Princeton Review: The Doctor’s Doctor. And Then Some

Pathologists typically plan on giving up patient contact once they enter their specialty. They know that for their entire career, they will make medical decisions behind a microscope, determining what a specimen is and what it means for the patient. They give the definitive answers to other doctors on the front line of patient care.

But one pathologist in New York City, Dr. Ira Bleiweiss, has become so expert in his particular subspecialty of breast pathology that he has become an academic leader, speaking directly to patients on the intricacies of their disease. He participates in huge national clinical trials with patients from many locations and institutions to determine new standards for treatment of breast cancer. His list of published articles in the field numbers in the hundreds and he is a well established expert looked to for guidance by other pathologists.

It all started with a 1500 page pathology textbook at St. George’s University in Grenada.

“I read that 1500 page Robbins pathology textbook twice, cover to cover,” said Dr. Bleiweiss, a 1984 graduate of St. George’s University. “I always loved pathology in Grenada. It is the bridge between basic sciences and clinical sciences – if you know your pathology, you’re a long way to knowing your medicine.”

A Field Standout

Dr. Bleiweiss is a full professor at Mt. Sinai Medical Center, Chief of Surgical Pathology and Chief of the Division of Breast Pathology. His expertise in this foundational area of medicine and his remarkable depth of experience in the subspecialty of breast pathology have brought him international renown in professional circles. “Crossing boundaries was not what I expected by choosing pathology as a specialty,” he says, “but I have hosted pathologists from other parts of the country as well as other parts of the world to specialize in breast pathology review cases.”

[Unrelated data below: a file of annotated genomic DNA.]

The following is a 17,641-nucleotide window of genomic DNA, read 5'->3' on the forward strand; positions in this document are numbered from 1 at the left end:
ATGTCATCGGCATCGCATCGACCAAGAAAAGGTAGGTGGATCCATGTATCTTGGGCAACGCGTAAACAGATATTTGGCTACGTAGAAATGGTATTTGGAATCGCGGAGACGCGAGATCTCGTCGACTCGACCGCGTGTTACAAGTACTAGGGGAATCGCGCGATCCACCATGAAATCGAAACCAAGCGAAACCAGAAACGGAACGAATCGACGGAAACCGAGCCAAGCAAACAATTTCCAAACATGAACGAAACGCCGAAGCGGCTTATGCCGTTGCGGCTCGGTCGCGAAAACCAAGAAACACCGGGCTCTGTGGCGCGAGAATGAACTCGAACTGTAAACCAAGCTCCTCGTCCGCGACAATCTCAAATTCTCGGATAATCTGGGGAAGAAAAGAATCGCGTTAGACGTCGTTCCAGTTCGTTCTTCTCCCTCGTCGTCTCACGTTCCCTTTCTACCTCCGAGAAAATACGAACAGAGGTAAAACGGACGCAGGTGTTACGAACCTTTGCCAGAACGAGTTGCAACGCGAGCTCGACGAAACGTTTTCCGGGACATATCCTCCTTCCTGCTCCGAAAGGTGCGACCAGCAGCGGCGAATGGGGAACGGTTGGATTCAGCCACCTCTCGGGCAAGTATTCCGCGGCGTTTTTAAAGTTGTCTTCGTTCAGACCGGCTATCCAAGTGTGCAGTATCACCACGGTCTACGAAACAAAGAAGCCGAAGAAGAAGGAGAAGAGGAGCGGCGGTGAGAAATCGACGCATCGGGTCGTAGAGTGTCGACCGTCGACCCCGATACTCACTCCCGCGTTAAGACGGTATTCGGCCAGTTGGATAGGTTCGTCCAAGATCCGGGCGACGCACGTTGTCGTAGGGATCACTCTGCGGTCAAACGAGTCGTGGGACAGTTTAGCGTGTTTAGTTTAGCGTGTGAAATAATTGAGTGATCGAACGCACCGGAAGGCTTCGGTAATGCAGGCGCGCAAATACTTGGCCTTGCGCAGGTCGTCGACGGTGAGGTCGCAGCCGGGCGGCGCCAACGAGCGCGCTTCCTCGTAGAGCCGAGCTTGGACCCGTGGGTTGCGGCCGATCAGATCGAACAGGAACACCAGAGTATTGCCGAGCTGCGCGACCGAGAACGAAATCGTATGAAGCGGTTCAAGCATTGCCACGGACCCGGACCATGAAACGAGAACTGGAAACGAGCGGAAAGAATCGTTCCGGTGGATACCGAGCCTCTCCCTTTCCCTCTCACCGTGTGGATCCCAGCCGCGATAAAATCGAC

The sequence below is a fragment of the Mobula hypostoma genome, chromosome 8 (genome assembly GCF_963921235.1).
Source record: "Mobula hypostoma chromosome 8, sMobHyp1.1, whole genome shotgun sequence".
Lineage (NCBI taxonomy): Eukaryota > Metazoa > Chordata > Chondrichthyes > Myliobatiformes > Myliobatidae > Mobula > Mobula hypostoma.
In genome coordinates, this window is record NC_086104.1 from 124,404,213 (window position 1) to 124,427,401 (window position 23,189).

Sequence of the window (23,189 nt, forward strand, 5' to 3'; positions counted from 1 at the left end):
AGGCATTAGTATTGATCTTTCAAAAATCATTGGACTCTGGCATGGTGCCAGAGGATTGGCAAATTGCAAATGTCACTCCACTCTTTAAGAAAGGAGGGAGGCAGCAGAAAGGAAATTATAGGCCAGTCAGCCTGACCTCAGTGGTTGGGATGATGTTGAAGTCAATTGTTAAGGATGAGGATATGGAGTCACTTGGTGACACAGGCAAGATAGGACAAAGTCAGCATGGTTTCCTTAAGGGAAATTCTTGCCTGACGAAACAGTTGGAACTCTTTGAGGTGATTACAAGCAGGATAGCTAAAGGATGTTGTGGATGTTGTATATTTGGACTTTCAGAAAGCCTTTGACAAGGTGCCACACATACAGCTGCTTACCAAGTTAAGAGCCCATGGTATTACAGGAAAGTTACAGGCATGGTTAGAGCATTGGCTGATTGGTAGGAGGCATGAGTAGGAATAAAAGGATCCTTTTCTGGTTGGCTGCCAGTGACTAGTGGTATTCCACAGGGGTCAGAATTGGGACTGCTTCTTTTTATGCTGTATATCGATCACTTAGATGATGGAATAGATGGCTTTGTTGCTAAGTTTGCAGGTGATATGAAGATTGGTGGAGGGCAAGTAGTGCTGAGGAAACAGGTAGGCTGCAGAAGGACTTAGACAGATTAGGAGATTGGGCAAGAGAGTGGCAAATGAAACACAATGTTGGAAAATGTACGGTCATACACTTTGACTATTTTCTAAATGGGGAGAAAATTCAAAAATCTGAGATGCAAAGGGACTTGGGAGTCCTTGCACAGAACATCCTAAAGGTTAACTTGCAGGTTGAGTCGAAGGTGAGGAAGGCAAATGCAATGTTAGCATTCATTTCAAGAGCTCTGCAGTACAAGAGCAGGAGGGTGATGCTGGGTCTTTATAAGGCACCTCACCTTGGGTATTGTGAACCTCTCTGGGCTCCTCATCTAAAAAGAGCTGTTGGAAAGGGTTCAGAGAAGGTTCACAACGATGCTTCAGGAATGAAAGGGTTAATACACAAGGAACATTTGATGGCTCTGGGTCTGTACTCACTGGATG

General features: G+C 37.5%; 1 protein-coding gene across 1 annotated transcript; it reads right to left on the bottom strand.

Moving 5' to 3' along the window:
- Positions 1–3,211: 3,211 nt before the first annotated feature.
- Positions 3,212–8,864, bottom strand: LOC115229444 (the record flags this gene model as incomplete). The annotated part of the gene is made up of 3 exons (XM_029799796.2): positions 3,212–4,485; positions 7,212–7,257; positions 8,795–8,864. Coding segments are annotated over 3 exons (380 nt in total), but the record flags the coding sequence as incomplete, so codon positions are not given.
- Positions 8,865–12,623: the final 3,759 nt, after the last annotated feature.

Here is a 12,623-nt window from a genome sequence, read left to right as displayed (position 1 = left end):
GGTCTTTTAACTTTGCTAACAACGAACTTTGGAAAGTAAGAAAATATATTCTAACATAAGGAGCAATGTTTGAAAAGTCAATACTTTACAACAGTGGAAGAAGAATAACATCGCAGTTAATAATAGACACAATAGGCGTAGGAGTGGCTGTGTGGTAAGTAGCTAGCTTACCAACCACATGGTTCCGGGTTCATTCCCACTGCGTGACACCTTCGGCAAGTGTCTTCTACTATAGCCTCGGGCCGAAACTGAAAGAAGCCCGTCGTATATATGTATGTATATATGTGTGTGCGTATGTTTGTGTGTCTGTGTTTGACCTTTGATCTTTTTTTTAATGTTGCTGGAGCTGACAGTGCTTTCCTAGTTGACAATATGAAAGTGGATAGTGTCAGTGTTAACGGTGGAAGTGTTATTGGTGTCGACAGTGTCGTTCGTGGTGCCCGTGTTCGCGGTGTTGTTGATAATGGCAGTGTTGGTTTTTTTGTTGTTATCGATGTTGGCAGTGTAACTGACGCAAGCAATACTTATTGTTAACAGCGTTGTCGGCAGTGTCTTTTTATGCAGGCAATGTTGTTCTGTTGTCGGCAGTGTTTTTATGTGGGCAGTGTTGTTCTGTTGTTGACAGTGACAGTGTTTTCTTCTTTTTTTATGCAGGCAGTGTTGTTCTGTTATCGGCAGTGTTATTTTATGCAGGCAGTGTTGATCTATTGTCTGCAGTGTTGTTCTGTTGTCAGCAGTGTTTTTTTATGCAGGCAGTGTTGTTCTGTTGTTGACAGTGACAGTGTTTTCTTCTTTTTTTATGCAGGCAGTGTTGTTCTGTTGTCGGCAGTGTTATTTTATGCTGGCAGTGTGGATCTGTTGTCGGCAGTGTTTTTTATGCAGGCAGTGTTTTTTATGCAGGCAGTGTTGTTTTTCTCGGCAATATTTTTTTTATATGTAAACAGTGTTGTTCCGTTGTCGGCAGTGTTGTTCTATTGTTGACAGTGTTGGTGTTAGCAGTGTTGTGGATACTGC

At Mt. Sinai Medical Center, Dr. Bleiweiss and his colleagues manage the largest volume of surgical pathology specimens in New York City – 140,000 per year, compared to an average of 15,000 at a community hospital or 40,000 at other academic teaching centers. In addition to his teaching duties, he is now authoring a book on the subspecialty for surgeons, radiologists and other pathologists.

He credits the standards imposed on him during his education at St. George’s University with preparing him for the rigors of his work today.

“It was a great place to learn. The hospital was a great place for physical diagnosis. And I appreciated the exposure to a different culture in a part of the world I might never have gone to otherwise. It broadened me,” Dr Bleiweiss said.

On the Frontline of Breast Cancer Treatment

In the ongoing battle against the disease women dread, Dr. Bleiweiss is an active participant in national clinical trials, assembling huge numbers of patients in multiple locations, from a variety of academic institutions and from many geographic areas. This massive collection of data enables in depth study of areas that would not otherwise be possible. In this pursuit he is very involved with The Cancer and Leukemia Group B, a national clinical research group sponsored by the National Cancer Institute, which brings together numerous specialties including clinical oncologists and laboratory investigators to develop better treatments for cancer. Their charge includes exploring methods of optimizing treatment for individual patients, introducing novel therapies and treatment approaches for patients with poor prognoses, and studying quality of life and impact of cost on cancer patients. In this national network of 29 university medical centers, over 225 community hospitals and more than 3000 oncology specialists who collaborate in clinical research studies aimed at reducing the morbidity and mortality from cancer, Dr. Bleiweiss works to relate the biological characteristics of cancer to clinical outcomes and develop new strategies for the early detection and prevention of cancer.

Translating It Back to the Individual Patient

“Though I participate in national trials, my day to day work is on a local level,” says Dr. Bleiweiss. “Where I practice – Manhattan – when a woman gets a diagnosis of breast cancer, she immediately gets very educated very fast. Sometimes I am part of seminars for lay audiences composed of women who are already extremely educated about their disease. When I first graduated, I though I was consciously choosing to give up patient contact. But in the end, that has not happened. And it’s a nice feeling.”

5500 Grads Practicing Everywhere

Like Ira Bleiweiss, MD, graduates from St. George’s University School of Medicine excel, lead in their respective fields, and reshape the future of medicine with their commitment and expertise. For more information on how to join them, visit www.sgu.edu.

Published on 01/25/2006